The control of the bladder and bowel is a substantial function of the human body in order to guarantee an undisturbed daily life. Any impairment of this ability can lead to a marked deterioration in the quality of life. Although this disorder does not directly threaten the individual’s life, the social and emotional problems associated with it can be enormous. Loss of contact with family and friends, the inability to work as well as many other factors lead to isolation of the patient and a marked reduction in quality of life.
Childbirth, obesity and surgical and traumatic injuries that have occurred at any age can be associated with the beginning of urinary, faecal or even combined incontinence.
Although many patients have tolerated this situation silently in the past, driven by shame and embarrassment, the financial burden to the health care system as a result of their inability to seek treatment has increased dramatically in the last few decades.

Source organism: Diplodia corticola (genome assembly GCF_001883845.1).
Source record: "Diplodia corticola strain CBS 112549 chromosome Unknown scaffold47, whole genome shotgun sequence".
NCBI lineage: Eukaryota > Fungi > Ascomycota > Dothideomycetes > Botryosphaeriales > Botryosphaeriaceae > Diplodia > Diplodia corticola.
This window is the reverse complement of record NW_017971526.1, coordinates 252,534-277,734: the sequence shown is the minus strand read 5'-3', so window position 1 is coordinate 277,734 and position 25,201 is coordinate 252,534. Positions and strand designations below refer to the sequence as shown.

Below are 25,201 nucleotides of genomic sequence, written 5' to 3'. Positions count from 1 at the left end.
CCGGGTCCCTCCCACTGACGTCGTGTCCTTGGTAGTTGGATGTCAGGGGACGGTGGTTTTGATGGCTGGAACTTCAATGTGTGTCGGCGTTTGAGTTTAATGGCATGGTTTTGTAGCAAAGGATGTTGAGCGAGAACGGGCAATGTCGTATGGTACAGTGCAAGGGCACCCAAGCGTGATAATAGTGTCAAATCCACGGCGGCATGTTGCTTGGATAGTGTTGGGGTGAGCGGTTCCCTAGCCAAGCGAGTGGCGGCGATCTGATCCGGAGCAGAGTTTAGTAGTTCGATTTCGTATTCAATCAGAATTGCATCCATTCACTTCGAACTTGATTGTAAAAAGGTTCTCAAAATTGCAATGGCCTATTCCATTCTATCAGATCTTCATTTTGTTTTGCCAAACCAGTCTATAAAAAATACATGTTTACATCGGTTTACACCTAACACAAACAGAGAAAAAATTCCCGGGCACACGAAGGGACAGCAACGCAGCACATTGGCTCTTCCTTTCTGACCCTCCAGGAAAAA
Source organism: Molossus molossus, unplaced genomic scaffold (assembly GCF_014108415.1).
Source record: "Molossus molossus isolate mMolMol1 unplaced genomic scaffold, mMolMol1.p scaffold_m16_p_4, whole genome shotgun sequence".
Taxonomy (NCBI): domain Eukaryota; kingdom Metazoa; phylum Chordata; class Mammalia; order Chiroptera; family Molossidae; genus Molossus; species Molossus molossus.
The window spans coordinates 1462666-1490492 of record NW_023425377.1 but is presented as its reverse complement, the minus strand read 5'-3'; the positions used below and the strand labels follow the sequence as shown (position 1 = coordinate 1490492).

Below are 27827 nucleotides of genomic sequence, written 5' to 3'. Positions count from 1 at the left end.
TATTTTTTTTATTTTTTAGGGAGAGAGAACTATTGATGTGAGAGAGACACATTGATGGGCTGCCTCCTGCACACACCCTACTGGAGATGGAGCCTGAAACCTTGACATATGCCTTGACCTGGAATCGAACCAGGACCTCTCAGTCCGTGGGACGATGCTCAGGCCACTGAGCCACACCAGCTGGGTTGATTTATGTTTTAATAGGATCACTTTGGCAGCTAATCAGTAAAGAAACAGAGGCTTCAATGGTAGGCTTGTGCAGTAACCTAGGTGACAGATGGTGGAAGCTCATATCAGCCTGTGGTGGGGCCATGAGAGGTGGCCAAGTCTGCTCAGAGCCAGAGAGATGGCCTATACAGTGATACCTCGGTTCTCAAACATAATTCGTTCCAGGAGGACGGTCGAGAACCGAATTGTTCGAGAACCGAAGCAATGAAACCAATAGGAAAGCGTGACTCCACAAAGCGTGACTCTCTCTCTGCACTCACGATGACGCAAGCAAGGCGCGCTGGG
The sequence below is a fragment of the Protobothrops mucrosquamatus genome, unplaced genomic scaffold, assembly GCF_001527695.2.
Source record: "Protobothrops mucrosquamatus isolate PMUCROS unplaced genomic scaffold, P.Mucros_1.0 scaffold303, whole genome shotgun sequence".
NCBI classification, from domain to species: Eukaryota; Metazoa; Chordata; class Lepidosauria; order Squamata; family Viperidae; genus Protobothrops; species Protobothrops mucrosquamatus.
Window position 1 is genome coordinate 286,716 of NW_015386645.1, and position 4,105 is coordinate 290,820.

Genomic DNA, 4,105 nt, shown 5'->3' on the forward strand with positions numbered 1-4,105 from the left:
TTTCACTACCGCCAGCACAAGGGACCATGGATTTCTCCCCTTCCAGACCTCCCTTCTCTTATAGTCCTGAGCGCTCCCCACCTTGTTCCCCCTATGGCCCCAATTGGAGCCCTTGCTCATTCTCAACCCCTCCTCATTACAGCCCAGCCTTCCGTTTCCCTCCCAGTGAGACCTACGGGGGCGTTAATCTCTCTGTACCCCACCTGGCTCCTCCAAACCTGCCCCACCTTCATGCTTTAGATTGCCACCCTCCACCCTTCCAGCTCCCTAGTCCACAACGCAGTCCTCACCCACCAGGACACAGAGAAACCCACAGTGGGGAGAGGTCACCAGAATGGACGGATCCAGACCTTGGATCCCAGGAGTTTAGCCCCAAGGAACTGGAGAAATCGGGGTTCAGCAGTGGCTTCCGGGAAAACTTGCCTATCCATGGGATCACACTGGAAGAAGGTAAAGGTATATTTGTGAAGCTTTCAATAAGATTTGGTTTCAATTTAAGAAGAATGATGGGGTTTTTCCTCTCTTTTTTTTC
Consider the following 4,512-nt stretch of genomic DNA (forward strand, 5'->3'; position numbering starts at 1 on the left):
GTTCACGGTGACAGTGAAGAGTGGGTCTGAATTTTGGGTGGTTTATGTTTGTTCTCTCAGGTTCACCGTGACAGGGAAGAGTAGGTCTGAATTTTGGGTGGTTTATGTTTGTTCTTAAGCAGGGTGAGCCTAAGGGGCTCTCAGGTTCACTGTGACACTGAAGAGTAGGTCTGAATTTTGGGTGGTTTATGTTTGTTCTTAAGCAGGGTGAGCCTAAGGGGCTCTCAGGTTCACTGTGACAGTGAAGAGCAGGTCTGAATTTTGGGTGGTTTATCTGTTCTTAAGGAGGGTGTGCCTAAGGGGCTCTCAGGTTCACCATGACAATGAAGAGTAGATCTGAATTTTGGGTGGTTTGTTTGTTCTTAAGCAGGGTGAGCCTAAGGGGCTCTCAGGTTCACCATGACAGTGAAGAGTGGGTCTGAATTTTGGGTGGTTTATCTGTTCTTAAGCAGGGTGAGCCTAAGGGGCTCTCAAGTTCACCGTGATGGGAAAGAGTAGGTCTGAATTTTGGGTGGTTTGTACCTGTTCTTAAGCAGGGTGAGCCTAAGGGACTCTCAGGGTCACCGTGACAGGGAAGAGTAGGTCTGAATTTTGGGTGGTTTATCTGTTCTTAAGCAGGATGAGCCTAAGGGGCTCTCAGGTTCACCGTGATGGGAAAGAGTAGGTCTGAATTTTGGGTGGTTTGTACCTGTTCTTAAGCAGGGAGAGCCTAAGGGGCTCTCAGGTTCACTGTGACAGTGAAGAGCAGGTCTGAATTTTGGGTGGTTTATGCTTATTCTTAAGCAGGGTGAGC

Owing to a growing knowledge of the mechanisms leading to incontinence, experimental and clinical research has been able to achieve approaches that will lead to an improvement in the therapy for a large number of patients. This issue of Hamdan Medical Journal has the opportunity to present a review of the present state-of-the-art management options for incontinence, as reported by some of the leading experts in the fields of gynaecology, urology and coloproctology. These articles show the possibilities of conservative as well as surgical treatments provided by medical faculties; however, they also demonstrate the necessity for an interdisciplinary approach for many of the patients affected by this disorder.
Readers of this issue have the opportunity to receive a complete insight into the management of urinary, as well as faecal, incontinence and to see that the majority of patients can look forward to achieving a marked improvement in their condition or even complete cure.